By Lori Lee
NDG Contributing Writer
Despite hopes of putting away our masks and returning to normal life, the Delta strain has now changed the narrative. According to Cameron Webb, Doctor of Internal Medicine at the University of Virginia, while those vaccinated are protected against serious illness, they can now transmit the Delta variant, which carries 1,000 times the viral load of the original Covid-19 virus. As Webb explains, inadequate vaccination rates, in failing to reduce the number of places where the virus can live, have failed to reduce its spread.
Webb points out that skepticism appears to be decreasing within the black community, as vaccination rates grow more proportional to the overall population. In fact, statistics indicate it is white males who now tend to avoid the vaccines. These trends are associated with a drastic decrease in case and death rates within the black community. Hispanic populations remain disproportionately affected, holding 28% of cases despite that the community encompasses only 18% of the total population.
KERA reports Facebook has released the results of a survey noting a 10% increase in vaccine acceptance. The top reasons listed for refusal were concerns over vaccine side effects and a lack of trust in either the vaccines or government. KERA points out that these are the same types of fears initiated by the major anti-vaccine propaganda found on social media.
Despite a claim that vaccinations could be associated with infertility, existing data demonstrate no such risks. The Associated Press reports, Rebecca Dutch, Chair of Cellular and Molecular Biochemistry at University of Kentucky, clarifies that the vaccine protein which retired British doctor Michael Yeardon proposed as similar to a crucial placenta protein, is, in fact, not similar enough to affect fertility.
As reported by Michele Benoit-Wilson, an Ob. Gyn prominent in the black community, none of the existing data demonstrate increased risk of infertility or miscarriages. She also points out that because pregnancy compromises a mother’s immune response, vaccination is not only important to the mother’, but also crucial to a child’s immunity, as evidenced by higher levels of antibodies found in the children of mothers vaccinated prior to giving birth.
So that crucial antibodies can be passed to the child, Benoit-Wilson urges mothers not to wait until after their child is born to receive the vaccine. She also explains that it is safe to get the vaccine at any time during pregnancy, including the first trimester.
Other disproved false narratives include a claim that COVID-19 was never isolated, making a vaccine impossible, as reported by the Associated Press. Similarly, and reported by NBC News, a Kennedy Center film using a Tuskegee Syphilis study supports incorrect claims that the Covid vaccine is part of a conspiracy aimed at black Americans.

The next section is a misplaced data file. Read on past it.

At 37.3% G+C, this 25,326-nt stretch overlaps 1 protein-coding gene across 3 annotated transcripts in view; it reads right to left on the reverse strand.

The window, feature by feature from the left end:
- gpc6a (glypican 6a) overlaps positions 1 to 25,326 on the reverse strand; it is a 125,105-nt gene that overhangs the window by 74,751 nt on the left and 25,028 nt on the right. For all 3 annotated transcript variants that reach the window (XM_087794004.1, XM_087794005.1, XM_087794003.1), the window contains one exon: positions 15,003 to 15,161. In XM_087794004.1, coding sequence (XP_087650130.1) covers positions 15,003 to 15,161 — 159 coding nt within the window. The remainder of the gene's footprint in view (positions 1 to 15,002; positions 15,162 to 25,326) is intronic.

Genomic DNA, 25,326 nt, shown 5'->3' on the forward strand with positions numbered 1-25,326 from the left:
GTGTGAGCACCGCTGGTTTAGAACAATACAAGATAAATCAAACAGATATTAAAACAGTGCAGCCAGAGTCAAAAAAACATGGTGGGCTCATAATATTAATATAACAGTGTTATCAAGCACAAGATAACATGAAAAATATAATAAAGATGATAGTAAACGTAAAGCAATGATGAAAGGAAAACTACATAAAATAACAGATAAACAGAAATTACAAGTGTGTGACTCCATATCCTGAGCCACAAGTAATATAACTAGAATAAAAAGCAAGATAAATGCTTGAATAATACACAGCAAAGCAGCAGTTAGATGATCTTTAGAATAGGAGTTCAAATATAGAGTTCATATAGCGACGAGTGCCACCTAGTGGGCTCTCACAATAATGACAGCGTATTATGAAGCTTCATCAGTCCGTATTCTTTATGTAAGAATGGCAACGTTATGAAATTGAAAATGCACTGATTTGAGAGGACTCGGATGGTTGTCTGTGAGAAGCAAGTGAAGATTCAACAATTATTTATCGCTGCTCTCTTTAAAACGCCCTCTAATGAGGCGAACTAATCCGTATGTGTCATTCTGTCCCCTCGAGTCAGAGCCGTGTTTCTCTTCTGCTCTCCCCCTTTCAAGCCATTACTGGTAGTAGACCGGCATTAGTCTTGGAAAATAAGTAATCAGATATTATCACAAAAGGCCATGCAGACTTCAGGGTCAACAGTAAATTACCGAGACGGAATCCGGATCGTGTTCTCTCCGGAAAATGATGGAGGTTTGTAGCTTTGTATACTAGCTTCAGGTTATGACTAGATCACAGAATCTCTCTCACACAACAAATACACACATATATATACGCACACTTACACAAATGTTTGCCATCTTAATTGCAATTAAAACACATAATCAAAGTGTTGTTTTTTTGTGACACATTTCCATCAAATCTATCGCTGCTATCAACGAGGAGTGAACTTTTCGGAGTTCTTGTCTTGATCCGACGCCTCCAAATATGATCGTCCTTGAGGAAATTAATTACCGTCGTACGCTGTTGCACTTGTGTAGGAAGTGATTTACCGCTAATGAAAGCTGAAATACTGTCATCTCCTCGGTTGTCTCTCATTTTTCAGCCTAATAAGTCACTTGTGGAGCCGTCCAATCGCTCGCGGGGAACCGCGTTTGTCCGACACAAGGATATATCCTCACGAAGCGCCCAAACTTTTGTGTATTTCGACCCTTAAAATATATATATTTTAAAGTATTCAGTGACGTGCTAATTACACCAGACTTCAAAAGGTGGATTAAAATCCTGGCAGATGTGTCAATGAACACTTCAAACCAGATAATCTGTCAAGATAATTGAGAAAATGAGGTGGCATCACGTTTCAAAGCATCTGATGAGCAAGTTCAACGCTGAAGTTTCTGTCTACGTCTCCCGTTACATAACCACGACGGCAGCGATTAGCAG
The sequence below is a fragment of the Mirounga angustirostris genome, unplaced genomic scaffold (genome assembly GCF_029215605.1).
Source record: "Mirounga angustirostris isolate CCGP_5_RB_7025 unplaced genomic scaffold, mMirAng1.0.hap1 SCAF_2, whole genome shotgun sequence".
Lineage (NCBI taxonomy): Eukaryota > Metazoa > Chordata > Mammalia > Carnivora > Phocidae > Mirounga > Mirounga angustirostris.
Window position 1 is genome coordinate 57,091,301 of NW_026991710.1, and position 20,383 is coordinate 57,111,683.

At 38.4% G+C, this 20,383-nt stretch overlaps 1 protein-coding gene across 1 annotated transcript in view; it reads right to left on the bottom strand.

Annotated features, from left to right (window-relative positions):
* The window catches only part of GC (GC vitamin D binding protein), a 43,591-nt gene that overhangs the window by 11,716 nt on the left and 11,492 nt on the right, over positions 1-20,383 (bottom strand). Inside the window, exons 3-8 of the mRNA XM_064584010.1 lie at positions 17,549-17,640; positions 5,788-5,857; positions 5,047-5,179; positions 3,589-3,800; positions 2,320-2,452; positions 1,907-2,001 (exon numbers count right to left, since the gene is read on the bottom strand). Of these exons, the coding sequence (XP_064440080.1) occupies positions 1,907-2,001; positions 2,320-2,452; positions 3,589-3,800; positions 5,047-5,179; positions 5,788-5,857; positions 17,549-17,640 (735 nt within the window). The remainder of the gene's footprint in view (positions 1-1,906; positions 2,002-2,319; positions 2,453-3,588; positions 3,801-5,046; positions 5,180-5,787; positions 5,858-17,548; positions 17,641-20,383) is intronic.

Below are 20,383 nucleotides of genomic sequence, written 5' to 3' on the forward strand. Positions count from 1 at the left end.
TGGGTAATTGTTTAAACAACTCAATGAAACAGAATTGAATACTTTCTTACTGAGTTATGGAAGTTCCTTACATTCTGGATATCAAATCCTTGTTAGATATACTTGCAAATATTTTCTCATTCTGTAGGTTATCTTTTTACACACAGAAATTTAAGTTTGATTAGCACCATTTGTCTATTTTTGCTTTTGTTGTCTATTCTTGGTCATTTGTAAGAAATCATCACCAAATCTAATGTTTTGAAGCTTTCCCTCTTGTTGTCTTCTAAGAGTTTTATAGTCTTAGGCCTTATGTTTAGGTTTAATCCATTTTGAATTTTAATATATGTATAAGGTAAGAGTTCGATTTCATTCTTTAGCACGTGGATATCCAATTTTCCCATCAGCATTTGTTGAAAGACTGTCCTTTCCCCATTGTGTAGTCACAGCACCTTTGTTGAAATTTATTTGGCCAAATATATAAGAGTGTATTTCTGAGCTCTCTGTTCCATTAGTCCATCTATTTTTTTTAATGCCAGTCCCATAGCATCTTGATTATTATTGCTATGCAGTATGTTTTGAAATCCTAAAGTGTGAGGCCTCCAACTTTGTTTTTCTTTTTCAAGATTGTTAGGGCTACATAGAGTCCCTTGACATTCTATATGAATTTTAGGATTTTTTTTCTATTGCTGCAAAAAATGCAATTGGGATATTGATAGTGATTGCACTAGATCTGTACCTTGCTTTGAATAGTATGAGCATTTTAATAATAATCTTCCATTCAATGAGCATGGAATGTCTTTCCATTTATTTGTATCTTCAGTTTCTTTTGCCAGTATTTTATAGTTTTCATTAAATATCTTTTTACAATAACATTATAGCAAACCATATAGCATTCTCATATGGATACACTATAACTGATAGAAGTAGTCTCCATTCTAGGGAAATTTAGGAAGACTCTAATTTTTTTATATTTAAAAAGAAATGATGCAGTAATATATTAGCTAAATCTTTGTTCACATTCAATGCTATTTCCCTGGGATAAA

In the face of abundant false information, Dr. Cameron Webb urges our communities to seek substantive data and credible sources. As Dr. Rachel Villanueva iterates, the National Medical Association created its own Covid Task Force specifically for the black community to investigate vaccine safety and efficacy, and based on science and data, this reputable organization recommends the vaccines are, in fact, safe and effective. Whether due to complacency or mistrust, Dr. Villanueva explains, those holding on to a sense of security due to their youth should be aware that hospitalizations linked to the Delta variant are now predominant in those in their 20s, 30s and 40s.
Despite the fierce determination of scientists in developing our highly advanced vaccines, vaccination rates are below that required to reach herd immunity, as explained by Dallas County Health and Human Services (DCHHS). While vaccine rates needed for herd immunity have increased due to the highly infectious Delta variant and will continue to change as new variants emerge, as DCHHS explains, we will only see herd immunity when new Covid cases stop surfacing.
In the meantime, the failure of some groups to accept the vaccine is keeping us from returning to normal, which especially makes life hard for our medical professionals, who are reportedly again working long hours in overflowing hospitals.
We are taught to love our neighbor. We must then get the word out and help EVERYONE get protected. For information about the vaccines, visit GetTheVaccine.dshs.texas.gov or call (833) 832-7067. The Centers for Disease Control are also recommending indoor masking, as reported on PBS News Hour. Credible sources, such as the Washington Post, are also reporting experts are now recommending higher-quality masks, such as an N95, which should be well-fitting.
Lori Lee holds a Ph.D. in Urban Planning and Public Policy